Wednesday, July 09, 2008

Northern District of California Decides Interesting ADA/Taxi Medallion Case

On June 30 -- though I just came across it today -- Judge Jeffrey White of the U.S. District Court for the Northern District of California granted summary judgment to the defendant in Sloane v. Taxi Commission, City and County of San Francisco. The plaintiffs, cab drivers who acquired disabilities that prevented them from working regularly as cab drivers anymore, sued under Title II of the ADA to seek modification of San Francisco's requirement that the holders of taxi medallions also be full-time cab drivers. San Francisco had adopted this requirement as part of an overhaul of its taxi medallion system in 1978. Unlike in cities like New York, where a taxi medallion is a transferrable (and very valuable) piece of property. in post-1978 San Francisco, medallion holders are forbidden to sell or transfer their medallions. Instead, taxi medallions are essentially licenses granted by the city to full-time drivers, and when a driver can no longer use the license, the city will grant it to whomever is next on the waiting list. The idea is to enrich cab drivers, not investors.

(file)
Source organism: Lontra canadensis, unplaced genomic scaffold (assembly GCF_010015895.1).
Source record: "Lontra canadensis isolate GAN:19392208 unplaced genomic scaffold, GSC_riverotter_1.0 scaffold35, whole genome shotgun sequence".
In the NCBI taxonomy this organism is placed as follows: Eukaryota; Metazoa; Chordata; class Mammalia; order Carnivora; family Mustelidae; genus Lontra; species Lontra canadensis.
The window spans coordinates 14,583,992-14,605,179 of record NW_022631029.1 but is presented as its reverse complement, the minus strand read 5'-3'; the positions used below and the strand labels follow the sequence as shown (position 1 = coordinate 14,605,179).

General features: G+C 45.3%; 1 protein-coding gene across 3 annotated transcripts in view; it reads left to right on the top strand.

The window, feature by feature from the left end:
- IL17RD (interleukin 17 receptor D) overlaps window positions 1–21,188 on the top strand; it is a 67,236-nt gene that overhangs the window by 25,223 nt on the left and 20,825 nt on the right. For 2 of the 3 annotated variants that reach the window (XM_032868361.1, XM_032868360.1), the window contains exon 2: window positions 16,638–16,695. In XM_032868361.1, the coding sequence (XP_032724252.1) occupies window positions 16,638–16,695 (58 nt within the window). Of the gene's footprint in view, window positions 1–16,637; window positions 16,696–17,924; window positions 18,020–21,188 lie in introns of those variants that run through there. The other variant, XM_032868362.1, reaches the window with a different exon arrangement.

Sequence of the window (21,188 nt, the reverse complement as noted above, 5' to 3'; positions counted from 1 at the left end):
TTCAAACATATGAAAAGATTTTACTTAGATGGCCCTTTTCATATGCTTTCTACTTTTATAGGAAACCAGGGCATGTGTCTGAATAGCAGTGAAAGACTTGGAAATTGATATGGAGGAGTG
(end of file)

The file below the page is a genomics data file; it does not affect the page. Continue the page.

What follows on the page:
The city granted waivers of the full-time driver requirement for individuals with health conditions that temporarily prevented them from driving. But it argued that granting such a waiver to individuals with long-term disabilities would fundamentally alter the city's taxi medallion program by transforming it from a license to work to a program of disability insurance. The district court agreed and granted summary judgment to the city.

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